In her lifetime, Margaret A. Cargill gave away money anonymously and spontaneously. In this interview, Christy Morse, CEO of the Margaret A. Cargill Philanthropies, talks about carrying on her legacy.
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Bill and Melinda Gates meet a mother and child in Mapinga, Tanzania.
Photo by Frederic Courbet (PRNewsFoto/Bill & Melinda Gates Foundation)
In reading the annual Gates letter, a theologian wonders: Is there a way to acknowledge the pessimists’ accurate rendering of reality and still retain an optimistic rendering of the future?
Philanthropy has an enormous capacity to foster and sustain experiments, to take risks and try things that others can’t without a guarantee of success, says the president of the Rockefeller Brothers Fund.
When the John Merck Fund decided to spend all its money within 10 years, the move inspired a new strategy and heightened board members' focus, say two siblings who serve their family foundation.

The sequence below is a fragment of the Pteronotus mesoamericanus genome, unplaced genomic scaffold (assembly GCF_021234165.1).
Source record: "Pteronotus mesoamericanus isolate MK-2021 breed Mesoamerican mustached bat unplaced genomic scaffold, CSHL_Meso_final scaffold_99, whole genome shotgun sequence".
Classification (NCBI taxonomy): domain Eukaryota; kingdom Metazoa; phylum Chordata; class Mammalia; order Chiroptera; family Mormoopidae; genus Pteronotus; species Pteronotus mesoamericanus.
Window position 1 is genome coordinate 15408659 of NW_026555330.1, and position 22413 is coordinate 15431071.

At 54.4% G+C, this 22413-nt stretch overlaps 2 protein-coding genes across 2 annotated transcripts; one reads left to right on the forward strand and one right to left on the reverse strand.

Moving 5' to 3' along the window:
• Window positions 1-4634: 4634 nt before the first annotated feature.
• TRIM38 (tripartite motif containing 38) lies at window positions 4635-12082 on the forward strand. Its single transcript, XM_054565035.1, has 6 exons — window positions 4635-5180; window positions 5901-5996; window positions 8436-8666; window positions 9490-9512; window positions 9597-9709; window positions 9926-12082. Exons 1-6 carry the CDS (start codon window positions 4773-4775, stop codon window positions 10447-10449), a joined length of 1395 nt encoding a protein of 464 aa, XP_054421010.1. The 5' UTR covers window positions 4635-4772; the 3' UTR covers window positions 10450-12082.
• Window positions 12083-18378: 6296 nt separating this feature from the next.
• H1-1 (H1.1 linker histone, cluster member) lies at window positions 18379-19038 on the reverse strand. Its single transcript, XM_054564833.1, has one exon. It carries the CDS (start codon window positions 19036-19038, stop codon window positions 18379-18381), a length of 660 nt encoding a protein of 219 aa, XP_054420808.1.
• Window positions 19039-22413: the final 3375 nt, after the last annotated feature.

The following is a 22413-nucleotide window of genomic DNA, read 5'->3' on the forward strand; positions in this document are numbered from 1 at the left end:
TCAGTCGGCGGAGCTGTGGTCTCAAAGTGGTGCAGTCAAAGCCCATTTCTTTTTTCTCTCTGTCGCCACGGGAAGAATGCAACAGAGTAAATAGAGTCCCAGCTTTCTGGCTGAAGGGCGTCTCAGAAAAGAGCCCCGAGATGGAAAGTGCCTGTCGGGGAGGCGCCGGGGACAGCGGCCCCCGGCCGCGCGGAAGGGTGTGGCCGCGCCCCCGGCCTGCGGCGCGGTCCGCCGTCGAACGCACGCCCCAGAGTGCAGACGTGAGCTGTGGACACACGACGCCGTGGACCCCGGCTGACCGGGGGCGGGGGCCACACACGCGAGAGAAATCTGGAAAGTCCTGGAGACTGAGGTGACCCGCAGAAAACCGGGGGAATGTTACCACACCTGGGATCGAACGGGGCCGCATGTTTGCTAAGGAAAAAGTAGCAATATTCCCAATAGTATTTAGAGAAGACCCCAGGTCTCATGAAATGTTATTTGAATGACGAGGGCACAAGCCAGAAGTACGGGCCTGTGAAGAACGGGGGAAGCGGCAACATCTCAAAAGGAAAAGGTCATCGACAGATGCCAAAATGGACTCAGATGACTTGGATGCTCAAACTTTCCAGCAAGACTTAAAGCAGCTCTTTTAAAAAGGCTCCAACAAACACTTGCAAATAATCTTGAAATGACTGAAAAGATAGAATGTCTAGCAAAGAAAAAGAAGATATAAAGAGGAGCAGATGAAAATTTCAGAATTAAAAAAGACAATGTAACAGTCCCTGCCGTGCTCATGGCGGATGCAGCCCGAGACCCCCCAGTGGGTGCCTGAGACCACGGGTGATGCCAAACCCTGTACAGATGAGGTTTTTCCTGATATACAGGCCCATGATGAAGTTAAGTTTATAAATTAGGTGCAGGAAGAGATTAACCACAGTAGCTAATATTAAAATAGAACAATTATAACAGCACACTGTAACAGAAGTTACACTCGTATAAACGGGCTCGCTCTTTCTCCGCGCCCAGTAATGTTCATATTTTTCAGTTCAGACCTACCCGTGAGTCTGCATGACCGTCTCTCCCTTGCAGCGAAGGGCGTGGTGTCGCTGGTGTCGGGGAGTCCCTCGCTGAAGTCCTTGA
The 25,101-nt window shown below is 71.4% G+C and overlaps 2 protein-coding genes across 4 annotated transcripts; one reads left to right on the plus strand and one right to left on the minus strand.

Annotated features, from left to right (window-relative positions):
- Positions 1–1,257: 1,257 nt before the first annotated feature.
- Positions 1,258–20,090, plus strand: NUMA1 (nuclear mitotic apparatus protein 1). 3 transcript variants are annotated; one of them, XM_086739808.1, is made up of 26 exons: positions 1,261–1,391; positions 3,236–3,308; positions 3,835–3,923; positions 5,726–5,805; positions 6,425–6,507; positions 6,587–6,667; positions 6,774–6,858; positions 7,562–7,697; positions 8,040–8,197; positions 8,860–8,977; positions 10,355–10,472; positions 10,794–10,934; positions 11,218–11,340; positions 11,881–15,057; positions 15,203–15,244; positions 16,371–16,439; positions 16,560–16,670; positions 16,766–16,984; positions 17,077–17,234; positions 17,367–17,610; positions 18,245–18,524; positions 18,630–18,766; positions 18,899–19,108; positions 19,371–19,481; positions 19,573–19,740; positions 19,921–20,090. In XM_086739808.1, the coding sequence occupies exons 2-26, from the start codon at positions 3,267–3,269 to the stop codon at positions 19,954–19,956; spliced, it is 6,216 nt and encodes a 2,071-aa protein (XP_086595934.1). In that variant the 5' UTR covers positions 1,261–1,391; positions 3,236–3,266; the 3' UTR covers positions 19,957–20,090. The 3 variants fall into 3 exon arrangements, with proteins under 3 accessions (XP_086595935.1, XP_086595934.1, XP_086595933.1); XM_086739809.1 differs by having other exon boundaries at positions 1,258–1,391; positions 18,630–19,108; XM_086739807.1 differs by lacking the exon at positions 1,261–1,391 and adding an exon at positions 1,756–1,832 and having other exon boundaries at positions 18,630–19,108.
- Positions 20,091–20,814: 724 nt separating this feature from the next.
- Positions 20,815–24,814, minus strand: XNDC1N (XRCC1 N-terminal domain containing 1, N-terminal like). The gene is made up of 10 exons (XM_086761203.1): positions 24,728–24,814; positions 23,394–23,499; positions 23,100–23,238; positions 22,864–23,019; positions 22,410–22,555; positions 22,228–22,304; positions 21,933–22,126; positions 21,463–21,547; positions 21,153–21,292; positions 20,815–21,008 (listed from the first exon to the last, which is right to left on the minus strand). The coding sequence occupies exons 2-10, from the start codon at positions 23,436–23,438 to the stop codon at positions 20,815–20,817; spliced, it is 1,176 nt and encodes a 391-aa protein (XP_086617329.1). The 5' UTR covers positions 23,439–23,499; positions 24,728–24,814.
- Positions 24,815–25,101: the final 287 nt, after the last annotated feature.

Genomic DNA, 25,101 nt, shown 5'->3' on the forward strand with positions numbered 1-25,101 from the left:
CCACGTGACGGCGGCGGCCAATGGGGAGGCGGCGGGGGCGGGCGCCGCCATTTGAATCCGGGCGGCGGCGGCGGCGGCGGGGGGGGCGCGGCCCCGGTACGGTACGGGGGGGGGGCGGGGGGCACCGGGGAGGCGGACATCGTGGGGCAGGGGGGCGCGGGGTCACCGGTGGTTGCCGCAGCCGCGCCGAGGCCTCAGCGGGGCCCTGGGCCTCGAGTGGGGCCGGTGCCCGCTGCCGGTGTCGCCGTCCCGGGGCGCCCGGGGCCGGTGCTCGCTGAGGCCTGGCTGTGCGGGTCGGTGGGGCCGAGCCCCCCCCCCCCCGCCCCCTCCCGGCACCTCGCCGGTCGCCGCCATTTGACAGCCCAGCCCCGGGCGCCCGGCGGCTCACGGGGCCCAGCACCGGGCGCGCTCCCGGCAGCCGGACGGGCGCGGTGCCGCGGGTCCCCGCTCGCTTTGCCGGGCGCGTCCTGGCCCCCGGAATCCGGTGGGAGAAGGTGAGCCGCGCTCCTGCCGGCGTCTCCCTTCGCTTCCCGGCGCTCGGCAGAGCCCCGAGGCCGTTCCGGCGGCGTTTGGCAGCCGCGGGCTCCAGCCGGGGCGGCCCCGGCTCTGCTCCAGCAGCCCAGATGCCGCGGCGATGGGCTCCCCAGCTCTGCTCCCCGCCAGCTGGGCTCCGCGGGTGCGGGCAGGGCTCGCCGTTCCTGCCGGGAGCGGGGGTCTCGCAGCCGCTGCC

As the first full-time director of the Lake Institute on Faith & Giving, William Enright helped transform the conversation about congregations, money and faith.
In a time of great needs and limited resources, congregations are increasingly looking to outside sources to help fund their charitable programs. A former Duke Endowment officer has some advice on how churches can connect with the world of philanthropy.
Public theology is what ordinary people do as they live out their faith in unpretentious ways beyond the confines of their religious congregations, on the public squares of their world, says the director of the Lake Institute on Faith & Giving.
A tax-deduction thank-you letter is no longer enough. Donors today want to know more, so transparency and accountability are critical to a nonprofit's success, says an executive with DonorsChoose.org, a crowdfunding website for public school teachers.
To grow their financial base, Christian leaders will need to show how their work is transforming communities.